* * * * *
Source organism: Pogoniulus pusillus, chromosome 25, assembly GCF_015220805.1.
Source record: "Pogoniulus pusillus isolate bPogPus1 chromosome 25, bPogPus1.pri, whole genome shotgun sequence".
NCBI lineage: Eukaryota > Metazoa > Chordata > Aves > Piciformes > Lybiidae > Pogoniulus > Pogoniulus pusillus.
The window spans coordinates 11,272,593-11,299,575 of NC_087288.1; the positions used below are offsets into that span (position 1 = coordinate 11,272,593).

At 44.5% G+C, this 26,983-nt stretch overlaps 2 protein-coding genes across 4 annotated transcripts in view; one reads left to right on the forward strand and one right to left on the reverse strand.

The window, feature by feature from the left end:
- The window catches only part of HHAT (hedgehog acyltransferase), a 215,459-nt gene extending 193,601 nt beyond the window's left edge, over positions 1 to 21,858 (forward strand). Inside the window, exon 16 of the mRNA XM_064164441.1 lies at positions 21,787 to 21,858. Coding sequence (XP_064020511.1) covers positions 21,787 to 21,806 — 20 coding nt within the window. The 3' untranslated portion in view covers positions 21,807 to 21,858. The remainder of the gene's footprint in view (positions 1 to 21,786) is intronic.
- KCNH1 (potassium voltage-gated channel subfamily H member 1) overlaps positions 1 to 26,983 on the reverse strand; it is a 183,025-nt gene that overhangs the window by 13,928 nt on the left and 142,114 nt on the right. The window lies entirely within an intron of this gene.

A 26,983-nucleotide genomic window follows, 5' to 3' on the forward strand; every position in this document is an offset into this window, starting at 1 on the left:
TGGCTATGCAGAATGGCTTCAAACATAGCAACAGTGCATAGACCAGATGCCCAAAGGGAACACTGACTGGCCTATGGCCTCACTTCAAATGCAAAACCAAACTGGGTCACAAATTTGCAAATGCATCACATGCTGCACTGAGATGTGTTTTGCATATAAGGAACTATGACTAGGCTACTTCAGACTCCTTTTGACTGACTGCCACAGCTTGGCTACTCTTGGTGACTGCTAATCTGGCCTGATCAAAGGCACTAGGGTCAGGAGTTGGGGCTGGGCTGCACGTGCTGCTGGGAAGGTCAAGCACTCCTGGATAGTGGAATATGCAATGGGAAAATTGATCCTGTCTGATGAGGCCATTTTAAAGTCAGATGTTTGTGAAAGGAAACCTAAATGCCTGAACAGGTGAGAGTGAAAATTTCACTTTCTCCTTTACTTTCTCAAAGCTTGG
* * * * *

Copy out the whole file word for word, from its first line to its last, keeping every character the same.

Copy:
Source organism: Pogoniulus pusillus, chromosome 25, assembly GCF_015220805.1.
Source record: "Pogoniulus pusillus isolate bPogPus1 chromosome 25, bPogPus1.pri, whole genome shotgun sequence".
NCBI lineage: Eukaryota > Metazoa > Chordata > Aves > Piciformes > Lybiidae > Pogoniulus > Pogoniulus pusillus.
The window spans coordinates 11,272,593-11,299,575 of NC_087288.1; the positions used below are offsets into that span (position 1 = coordinate 11,272,593).

At 44.5% G+C, this 26,983-nt stretch overlaps 2 protein-coding genes across 4 annotated transcripts in view; one reads left to right on the forward strand and one right to left on the reverse strand.

The window, feature by feature from the left end:
- The window catches only part of HHAT (hedgehog acyltransferase), a 215,459-nt gene extending 193,601 nt beyond the window's left edge, over positions 1 to 21,858 (forward strand). Inside the window, exon 16 of the mRNA XM_064164441.1 lies at positions 21,787 to 21,858. Coding sequence (XP_064020511.1) covers positions 21,787 to 21,806 — 20 coding nt within the window. The 3' untranslated portion in view covers positions 21,807 to 21,858. The remainder of the gene's footprint in view (positions 1 to 21,786) is intronic.
- KCNH1 (potassium voltage-gated channel subfamily H member 1) overlaps positions 1 to 26,983 on the reverse strand; it is a 183,025-nt gene that overhangs the window by 13,928 nt on the left and 142,114 nt on the right. The window lies entirely within an intron of this gene.

A 26,983-nucleotide genomic window follows, 5' to 3' on the forward strand; every position in this document is an offset into this window, starting at 1 on the left:
TGGCTATGCAGAATGGCTTCAAACATAGCAACAGTGCATAGACCAGATGCCCAAAGGGAACACTGACTGGCCTATGGCCTCACTTCAAATGCAAAACCAAACTGGGTCACAAATTTGCAAATGCATCACATGCTGCACTGAGATGTGTTTTGCATATAAGGAACTATGACTAGGCTACTTCAGACTCCTTTTGACTGACTGCCACAGCTTGGCTACTCTTGGTGACTGCTAATCTGGCCTGATCAAAGGCACTAGGGTCAGGAGTTGGGGCTGGGCTGCACGTGCTGCTGGGAAGGTCAAGCACTCCTGGATAGTGGAATATGCAATGGGAAAATTGATCCTGTCTGATGAGGCCATTTTAAAGTCAGATGTTTGTGAAAGGAAACCTAAATGCCTGAACAGGTGAGAGTGAAAATTTCACTTTCTCCTTTACTTTCTCAAAGCTTGG